Lewis Hamilton called out for ‘attacking too much’ as Mercedes star’s mistake analysed

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Lewis Hamilton was guilty of “attacking too much” for his crash at the Red Bull Ring during qualifying earlier this month. Hamilton may have finished on the podium in Sunday’s race, but his qualifying in Friday’s session for the sprint left him in a difficult situation.

Both Mercedes were expected to challenge Ferrari and Red Bull closer at the Austrian Grand Prix. But disaster struck in Q3 for Hamilton as he smashed into the barriers midway through the session with qualifying briefly red flagged.

Hamilton was moving in the cockpit but sounded winded and in some pain when he spoke on team radio. Replays of the incident showed Hamilton had to try and turn into a slide through turn seven as the back-end appeared to lose grip.

The crash meant Hamilton was only able to start Saturday’s sprint in ninth and he was locked in a battle with both Haas cars, preventing him from moving up the grid as he finished eighth. He had much better luck on Sunday with both Carlos Sainz and Sergio Perez retiring before Hamilton made his way through the pack to clinch third successive podium.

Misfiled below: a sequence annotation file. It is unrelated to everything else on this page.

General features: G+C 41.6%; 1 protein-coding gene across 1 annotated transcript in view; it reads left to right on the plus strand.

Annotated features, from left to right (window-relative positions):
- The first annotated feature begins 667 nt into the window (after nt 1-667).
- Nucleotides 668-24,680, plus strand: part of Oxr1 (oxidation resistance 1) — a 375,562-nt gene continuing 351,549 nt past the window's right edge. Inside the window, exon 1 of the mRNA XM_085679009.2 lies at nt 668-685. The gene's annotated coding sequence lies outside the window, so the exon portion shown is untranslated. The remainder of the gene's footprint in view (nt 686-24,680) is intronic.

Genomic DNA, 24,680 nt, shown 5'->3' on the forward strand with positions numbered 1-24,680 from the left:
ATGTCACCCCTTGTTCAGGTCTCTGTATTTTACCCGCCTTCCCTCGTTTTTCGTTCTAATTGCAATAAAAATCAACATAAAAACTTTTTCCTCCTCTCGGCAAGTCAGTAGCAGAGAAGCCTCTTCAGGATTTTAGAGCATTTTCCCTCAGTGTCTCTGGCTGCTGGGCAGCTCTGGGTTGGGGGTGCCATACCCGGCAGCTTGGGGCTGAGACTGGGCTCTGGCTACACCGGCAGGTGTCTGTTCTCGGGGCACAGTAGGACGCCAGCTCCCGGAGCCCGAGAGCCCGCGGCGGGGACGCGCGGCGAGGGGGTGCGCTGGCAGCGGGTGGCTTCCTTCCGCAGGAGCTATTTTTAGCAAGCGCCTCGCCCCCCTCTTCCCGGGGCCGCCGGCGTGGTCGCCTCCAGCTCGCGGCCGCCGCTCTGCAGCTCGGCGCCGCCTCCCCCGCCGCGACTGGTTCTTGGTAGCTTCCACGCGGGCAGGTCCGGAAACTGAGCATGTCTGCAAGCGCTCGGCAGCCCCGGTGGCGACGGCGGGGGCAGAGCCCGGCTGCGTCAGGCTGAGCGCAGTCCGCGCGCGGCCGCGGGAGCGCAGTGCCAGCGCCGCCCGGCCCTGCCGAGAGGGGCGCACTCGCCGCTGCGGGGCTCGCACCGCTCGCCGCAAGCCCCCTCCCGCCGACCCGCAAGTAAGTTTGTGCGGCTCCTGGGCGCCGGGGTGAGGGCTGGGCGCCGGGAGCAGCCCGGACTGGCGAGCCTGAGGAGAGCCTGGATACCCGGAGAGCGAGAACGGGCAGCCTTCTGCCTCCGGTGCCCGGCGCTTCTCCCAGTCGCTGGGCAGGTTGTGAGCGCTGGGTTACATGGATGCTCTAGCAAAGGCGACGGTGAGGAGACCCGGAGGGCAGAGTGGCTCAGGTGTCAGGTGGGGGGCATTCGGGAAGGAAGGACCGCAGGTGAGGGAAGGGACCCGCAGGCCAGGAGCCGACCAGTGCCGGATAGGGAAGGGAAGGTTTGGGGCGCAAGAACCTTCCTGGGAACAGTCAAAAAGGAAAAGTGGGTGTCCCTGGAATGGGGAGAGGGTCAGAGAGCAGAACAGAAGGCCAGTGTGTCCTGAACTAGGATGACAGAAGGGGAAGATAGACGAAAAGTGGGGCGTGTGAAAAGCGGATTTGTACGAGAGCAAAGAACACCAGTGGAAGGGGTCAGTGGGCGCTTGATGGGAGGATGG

It was certainly a positive turn of events for Hamilton given where he was after qualifying on Friday. But former F1 driver Shinji Nakano has pointed out how Hamilton’s “mistake” was largely a result of the Brit just pushing too hard at the time.

“Lewis Hamilton in Q3 crashed in the 7th to 8th corners of the high speed,” he wrote for as-web. “It was said that it was affected by the wind because it was a high-speed corner, but as far as I can see the video, I think Hamilton simply attacked too much.

“Even if you look at the Mercedes car this time, the straight is not very fast, and even though the acceleration at the corner exit is also traction, when you see the place where the subsequent growth is not so good, it is cornering by that much you have to earn time.”

He added: “Hamilton’s mistake is a mistake, but he is in a situation where he has to attack beyond the limits of the car, or in a sense he is pushing himself.”

Hamilton’s three consecutive podium finishes have seen him move closer to team-mate George Russell in the drivers’ standings. Red Bull and Ferrari still remain the target for Mercedes though as they attempt to close the gap to their rivals.

The Austrian Grand Prix represented the official halfway point of the season with 11 more races. Up next is the French Grand Prix this weekend followed by the Hungarian Grand Prix a week later before the four-week summer break.

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